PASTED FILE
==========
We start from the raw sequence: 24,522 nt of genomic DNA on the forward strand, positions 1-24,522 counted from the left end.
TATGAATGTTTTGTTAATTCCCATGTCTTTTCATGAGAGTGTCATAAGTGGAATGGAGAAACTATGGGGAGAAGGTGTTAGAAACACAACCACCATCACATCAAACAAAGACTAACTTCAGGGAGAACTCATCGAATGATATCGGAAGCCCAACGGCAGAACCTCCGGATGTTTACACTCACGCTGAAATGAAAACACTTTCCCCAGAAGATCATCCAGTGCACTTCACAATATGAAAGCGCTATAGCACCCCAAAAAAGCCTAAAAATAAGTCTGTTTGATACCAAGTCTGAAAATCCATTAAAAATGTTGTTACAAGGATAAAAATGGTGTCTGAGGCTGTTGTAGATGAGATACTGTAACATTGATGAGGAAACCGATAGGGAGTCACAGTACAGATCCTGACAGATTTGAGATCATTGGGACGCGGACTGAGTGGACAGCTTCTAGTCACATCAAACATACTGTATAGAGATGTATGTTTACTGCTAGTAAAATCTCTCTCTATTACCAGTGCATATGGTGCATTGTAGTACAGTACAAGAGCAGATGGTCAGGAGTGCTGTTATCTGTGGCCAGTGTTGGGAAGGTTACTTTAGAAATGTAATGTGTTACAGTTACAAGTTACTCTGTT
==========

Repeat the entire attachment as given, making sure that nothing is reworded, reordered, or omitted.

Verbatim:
We start from the raw sequence: 24,522 nt of genomic DNA on the forward strand, positions 1-24,522 counted from the left end.
TATGAATGTTTTGTTAATTCCCATGTCTTTTCATGAGAGTGTCATAAGTGGAATGGAGAAACTATGGGGAGAAGGTGTTAGAAACACAACCACCATCACATCAAACAAAGACTAACTTCAGGGAGAACTCATCGAATGATATCGGAAGCCCAACGGCAGAACCTCCGGATGTTTACACTCACGCTGAAATGAAAACACTTTCCCCAGAAGATCATCCAGTGCACTTCACAATATGAAAGCGCTATAGCACCCCAAAAAAGCCTAAAAATAAGTCTGTTTGATACCAAGTCTGAAAATCCATTAAAAATGTTGTTACAAGGATAAAAATGGTGTCTGAGGCTGTTGTAGATGAGATACTGTAACATTGATGAGGAAACCGATAGGGAGTCACAGTACAGATCCTGACAGATTTGAGATCATTGGGACGCGGACTGAGTGGACAGCTTCTAGTCACATCAAACATACTGTATAGAGATGTATGTTTACTGCTAGTAAAATCTCTCTCTATTACCAGTGCATATGGTGCATTGTAGTACAGTACAAGAGCAGATGGTCAGGAGTGCTGTTATCTGTGGCCAGTGTTGGGAAGGTTACTTTAGAAATGTAATGTGTTACAGTTACAAGTTACTCTGTT